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« Elsewhere | Main | The New York Times Takes Marching Orders From 2Blowhards »

March 11, 2004

Restaurant Realities

Dear Friedrich --

I often love those little info-graphics in USA Today -- Snapshots, I see they call them. Today's is about restaurant traffic: How many meals are bought in which category of restaurant? The data come from a study done by NPD Group at the end of last year. The results? 74% of restaurant meals are bought from fast-food places; 14% from midscale restaurants; and 11% from "casual" places.

I was surprised by fast food's 74% -- but now that I think of it, I'm surprised I was surprised. People picking up burgers without leaving the car, kids wanting more fries, people stopping while on trips ... Of course the figure would be really high. What surprises me most is the number of meals bought from what the study calls "fine dining" restaurants: 1%. I'd have guessed that figure would be quite a lot higher -- 5 or 10%. Shows you how bad my gambling instincts are. Also shows you what a minority taste -- or at least what a luxury -- tiptop food is too, I guess.

USA Today's site is here. I can't find this particular Snapshot online.



PS: People interested in the book publishing biz should enjoy a couple of long-view stories the newspaper is running in conjunction with the 10th anniversary of their bestseller list, here and here . One interesting factlet from among many: it's guesstimated that 7 out of 10 books either lose money or barely break even. I blogged here about bestseller lists, and about how USA Today's is the best of the bunch. You can eyeball their bestseller list here.

posted by Michael at March 11, 2004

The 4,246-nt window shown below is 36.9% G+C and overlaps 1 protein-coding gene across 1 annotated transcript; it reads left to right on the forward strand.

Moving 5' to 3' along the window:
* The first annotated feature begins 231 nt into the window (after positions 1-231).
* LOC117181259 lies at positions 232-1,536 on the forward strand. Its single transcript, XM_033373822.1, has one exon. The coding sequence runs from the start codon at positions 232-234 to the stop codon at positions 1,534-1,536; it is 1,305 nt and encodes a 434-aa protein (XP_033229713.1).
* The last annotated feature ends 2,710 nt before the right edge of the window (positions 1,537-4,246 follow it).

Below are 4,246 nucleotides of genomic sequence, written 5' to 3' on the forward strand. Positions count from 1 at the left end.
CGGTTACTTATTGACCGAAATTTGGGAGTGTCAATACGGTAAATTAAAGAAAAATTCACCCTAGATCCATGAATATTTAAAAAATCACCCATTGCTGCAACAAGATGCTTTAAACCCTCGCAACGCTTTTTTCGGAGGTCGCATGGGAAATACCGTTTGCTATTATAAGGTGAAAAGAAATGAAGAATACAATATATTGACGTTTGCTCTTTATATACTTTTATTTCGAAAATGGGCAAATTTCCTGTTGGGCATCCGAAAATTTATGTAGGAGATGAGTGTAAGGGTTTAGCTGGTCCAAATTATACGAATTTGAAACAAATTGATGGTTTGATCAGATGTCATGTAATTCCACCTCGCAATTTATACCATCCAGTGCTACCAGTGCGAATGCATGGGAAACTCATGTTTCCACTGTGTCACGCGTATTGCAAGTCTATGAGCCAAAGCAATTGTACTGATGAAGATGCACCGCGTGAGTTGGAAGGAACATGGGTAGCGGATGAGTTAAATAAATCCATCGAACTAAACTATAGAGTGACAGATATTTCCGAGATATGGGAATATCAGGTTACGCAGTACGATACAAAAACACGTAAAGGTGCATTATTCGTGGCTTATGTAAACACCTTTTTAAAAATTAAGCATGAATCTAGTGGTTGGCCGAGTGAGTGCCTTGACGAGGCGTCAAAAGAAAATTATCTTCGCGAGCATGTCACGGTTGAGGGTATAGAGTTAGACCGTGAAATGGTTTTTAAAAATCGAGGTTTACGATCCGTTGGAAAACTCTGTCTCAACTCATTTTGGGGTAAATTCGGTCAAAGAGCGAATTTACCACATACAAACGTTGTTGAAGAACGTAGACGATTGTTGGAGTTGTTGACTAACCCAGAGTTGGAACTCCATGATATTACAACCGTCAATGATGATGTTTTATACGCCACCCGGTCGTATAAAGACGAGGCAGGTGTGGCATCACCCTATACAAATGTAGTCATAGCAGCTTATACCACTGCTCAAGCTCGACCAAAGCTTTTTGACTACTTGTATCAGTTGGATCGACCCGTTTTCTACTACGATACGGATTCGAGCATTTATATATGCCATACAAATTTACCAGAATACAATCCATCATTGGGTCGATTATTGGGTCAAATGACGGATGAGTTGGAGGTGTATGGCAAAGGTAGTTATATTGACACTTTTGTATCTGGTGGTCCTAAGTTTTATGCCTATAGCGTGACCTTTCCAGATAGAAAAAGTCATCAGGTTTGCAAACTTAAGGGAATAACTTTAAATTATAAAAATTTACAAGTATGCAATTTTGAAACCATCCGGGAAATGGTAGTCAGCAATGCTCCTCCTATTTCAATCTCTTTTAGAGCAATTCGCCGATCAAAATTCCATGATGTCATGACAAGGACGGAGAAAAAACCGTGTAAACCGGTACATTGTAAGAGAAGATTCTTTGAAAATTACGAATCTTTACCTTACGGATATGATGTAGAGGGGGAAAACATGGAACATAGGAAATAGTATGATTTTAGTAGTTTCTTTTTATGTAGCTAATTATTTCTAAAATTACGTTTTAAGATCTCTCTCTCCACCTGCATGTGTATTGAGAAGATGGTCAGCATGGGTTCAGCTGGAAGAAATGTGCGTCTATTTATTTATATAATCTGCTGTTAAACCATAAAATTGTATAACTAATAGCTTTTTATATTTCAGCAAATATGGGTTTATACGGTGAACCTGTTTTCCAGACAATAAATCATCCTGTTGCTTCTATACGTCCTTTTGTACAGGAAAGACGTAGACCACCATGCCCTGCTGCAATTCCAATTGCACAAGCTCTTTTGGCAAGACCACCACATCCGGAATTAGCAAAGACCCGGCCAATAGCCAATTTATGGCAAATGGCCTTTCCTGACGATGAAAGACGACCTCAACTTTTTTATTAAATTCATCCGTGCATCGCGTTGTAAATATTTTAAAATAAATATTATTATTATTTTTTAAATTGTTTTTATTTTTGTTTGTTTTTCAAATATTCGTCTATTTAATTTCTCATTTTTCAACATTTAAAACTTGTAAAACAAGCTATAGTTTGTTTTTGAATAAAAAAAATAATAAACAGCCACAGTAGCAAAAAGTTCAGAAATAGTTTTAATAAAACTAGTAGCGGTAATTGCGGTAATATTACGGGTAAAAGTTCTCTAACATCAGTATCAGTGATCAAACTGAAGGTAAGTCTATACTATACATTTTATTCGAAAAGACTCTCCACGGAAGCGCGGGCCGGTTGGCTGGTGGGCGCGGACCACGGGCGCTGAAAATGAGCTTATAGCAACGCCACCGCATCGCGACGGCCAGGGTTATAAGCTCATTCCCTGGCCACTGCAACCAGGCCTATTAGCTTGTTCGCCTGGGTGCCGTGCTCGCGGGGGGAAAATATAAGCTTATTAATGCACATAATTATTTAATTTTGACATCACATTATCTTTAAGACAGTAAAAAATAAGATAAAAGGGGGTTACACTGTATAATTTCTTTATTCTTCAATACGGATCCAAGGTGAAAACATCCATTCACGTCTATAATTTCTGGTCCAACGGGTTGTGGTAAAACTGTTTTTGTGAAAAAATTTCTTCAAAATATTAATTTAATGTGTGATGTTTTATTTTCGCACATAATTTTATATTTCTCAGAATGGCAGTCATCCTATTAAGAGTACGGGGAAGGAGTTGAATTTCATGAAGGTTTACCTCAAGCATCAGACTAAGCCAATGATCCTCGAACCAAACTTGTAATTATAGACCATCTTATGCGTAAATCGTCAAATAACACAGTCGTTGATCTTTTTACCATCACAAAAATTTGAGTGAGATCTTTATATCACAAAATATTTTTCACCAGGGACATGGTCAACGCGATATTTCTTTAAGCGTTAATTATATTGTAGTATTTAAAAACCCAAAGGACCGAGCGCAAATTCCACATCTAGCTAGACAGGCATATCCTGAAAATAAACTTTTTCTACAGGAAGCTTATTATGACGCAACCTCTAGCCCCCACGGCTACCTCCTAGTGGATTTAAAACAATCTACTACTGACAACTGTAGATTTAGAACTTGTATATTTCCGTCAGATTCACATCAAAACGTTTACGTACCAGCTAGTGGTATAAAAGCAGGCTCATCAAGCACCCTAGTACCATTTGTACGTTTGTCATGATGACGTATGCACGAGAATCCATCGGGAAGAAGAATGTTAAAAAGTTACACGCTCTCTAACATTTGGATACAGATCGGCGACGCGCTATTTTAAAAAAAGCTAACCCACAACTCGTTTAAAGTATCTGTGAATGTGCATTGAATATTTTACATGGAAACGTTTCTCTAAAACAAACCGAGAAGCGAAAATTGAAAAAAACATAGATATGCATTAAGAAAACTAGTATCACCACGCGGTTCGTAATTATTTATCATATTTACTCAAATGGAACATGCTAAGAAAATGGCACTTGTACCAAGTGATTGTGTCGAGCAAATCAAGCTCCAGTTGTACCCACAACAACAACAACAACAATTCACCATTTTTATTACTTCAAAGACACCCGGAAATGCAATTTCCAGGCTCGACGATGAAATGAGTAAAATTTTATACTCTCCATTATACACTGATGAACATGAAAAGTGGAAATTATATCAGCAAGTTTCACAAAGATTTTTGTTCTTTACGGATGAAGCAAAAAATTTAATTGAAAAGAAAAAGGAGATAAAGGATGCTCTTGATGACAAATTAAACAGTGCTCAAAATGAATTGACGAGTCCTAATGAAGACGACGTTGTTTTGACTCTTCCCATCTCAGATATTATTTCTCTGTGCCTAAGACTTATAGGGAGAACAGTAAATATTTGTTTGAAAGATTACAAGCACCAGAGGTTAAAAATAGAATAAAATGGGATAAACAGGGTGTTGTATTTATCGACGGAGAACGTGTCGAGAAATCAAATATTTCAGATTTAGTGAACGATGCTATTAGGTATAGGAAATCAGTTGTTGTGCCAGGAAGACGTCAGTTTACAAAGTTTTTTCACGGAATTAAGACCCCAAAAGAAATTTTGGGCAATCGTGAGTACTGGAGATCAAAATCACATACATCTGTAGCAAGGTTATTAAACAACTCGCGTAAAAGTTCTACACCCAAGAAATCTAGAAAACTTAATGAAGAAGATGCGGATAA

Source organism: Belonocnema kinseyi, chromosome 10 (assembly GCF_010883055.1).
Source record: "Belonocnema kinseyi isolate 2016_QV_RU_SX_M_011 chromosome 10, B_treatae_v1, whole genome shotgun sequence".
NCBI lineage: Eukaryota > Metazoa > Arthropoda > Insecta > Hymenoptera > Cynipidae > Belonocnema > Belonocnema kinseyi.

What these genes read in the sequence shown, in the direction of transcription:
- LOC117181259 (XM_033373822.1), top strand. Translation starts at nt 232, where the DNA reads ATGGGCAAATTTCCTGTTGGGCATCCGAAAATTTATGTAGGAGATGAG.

I'm not too surprised about your postscript. In the music business, popular lore has it that 97% or more of all records lose money. Mind you most of them deserve to, but that's another story.

There are a problems with figures like that, though. The most obvious, if you are familiar with accounting in the arts, is figuring out just what losing money means. I know more about music in retail than books, but I believe the problems are endemic to both industries. For a CD you must wonder first if anyone made money (the record label generally comes in first here, after the attorneys of course, and sometimes the managers, and then there's the producer, and and and). If so, then you have to figure out if it made enough money. Later the accounting department can concern itself with whether it's politic to call the CD "profitable."

Big companies control distribution, and much of the money that needs to be counted drops from the pocket to be caught in a related outstretched hand. That's one great mystery. Also, artists recoup at a percentage of receipts, so that - for example - a band might recoup at a 20% rate for a record. This means that on, say, an outlay of $1 million, the record would need to bring in $5 million before the artist is recouped (20% of $5 million is $1 million, which is what the "cost" is supposed to be - here the artist is only making 20 cents on the incoming dollar, trying to pay back a big bill pennies at a time).